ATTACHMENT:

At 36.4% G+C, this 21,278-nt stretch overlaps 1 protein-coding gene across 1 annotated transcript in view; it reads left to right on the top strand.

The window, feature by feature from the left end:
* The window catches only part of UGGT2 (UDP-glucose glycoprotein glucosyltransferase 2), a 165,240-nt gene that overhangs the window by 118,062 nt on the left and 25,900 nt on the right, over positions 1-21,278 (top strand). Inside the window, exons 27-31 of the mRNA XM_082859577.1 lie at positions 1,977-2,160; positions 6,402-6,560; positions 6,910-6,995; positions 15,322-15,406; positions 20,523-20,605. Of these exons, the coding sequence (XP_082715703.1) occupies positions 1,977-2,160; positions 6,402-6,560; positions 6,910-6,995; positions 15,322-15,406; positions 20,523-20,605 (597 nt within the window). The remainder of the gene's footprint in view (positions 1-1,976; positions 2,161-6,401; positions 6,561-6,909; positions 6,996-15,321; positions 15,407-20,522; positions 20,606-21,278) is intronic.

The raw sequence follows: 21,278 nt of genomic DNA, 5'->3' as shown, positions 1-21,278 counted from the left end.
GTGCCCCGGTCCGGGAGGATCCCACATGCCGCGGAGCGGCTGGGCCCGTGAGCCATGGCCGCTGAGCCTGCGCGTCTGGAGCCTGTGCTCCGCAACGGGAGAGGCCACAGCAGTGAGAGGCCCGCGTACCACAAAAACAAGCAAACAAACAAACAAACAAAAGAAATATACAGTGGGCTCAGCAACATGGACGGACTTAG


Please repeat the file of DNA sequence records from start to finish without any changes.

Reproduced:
At 36.4% G+C, this 21,278-nt stretch overlaps 1 protein-coding gene across 1 annotated transcript in view; it reads left to right on the top strand.

The window, feature by feature from the left end:
* The window catches only part of UGGT2 (UDP-glucose glycoprotein glucosyltransferase 2), a 165,240-nt gene that overhangs the window by 118,062 nt on the left and 25,900 nt on the right, over positions 1-21,278 (top strand). Inside the window, exons 27-31 of the mRNA XM_082859577.1 lie at positions 1,977-2,160; positions 6,402-6,560; positions 6,910-6,995; positions 15,322-15,406; positions 20,523-20,605. Of these exons, the coding sequence (XP_082715703.1) occupies positions 1,977-2,160; positions 6,402-6,560; positions 6,910-6,995; positions 15,322-15,406; positions 20,523-20,605 (597 nt within the window). The remainder of the gene's footprint in view (positions 1-1,976; positions 2,161-6,401; positions 6,561-6,909; positions 6,996-15,321; positions 15,407-20,522; positions 20,606-21,278) is intronic.

The raw sequence follows: 21,278 nt of genomic DNA, 5'->3' as shown, positions 1-21,278 counted from the left end.
GTGCCCCGGTCCGGGAGGATCCCACATGCCGCGGAGCGGCTGGGCCCGTGAGCCATGGCCGCTGAGCCTGCGCGTCTGGAGCCTGTGCTCCGCAACGGGAGAGGCCACAGCAGTGAGAGGCCCGCGTACCACAAAAACAAGCAAACAAACAAACAAACAAAAGAAATATACAGTGGGCTCAGCAACATGGACGGACTTAG